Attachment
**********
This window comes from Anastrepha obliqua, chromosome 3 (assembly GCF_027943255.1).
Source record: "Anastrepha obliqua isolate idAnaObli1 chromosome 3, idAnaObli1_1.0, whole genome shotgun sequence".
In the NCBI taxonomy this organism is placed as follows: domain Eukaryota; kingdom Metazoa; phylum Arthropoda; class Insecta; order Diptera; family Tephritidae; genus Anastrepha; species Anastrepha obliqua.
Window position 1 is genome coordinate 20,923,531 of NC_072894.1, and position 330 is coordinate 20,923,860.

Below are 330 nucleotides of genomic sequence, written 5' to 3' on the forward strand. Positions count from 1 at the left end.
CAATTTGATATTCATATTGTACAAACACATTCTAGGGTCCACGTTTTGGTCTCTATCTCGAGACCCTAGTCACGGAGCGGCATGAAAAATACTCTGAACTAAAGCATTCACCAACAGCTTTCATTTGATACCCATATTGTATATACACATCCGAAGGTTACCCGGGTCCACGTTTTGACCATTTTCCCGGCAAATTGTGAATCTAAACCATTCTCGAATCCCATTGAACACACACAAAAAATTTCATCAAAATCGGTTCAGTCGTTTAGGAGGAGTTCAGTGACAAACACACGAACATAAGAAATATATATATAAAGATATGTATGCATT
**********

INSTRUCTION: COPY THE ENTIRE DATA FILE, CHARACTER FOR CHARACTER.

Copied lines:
This window comes from Anastrepha obliqua, chromosome 3 (assembly GCF_027943255.1).
Source record: "Anastrepha obliqua isolate idAnaObli1 chromosome 3, idAnaObli1_1.0, whole genome shotgun sequence".
In the NCBI taxonomy this organism is placed as follows: domain Eukaryota; kingdom Metazoa; phylum Arthropoda; class Insecta; order Diptera; family Tephritidae; genus Anastrepha; species Anastrepha obliqua.
Window position 1 is genome coordinate 20,923,531 of NC_072894.1, and position 330 is coordinate 20,923,860.

Below are 330 nucleotides of genomic sequence, written 5' to 3' on the forward strand. Positions count from 1 at the left end.
CAATTTGATATTCATATTGTACAAACACATTCTAGGGTCCACGTTTTGGTCTCTATCTCGAGACCCTAGTCACGGAGCGGCATGAAAAATACTCTGAACTAAAGCATTCACCAACAGCTTTCATTTGATACCCATATTGTATATACACATCCGAAGGTTACCCGGGTCCACGTTTTGACCATTTTCCCGGCAAATTGTGAATCTAAACCATTCTCGAATCCCATTGAACACACACAAAAAATTTCATCAAAATCGGTTCAGTCGTTTAGGAGGAGTTCAGTGACAAACACACGAACATAAGAAATATATATATAAAGATATGTATGCATT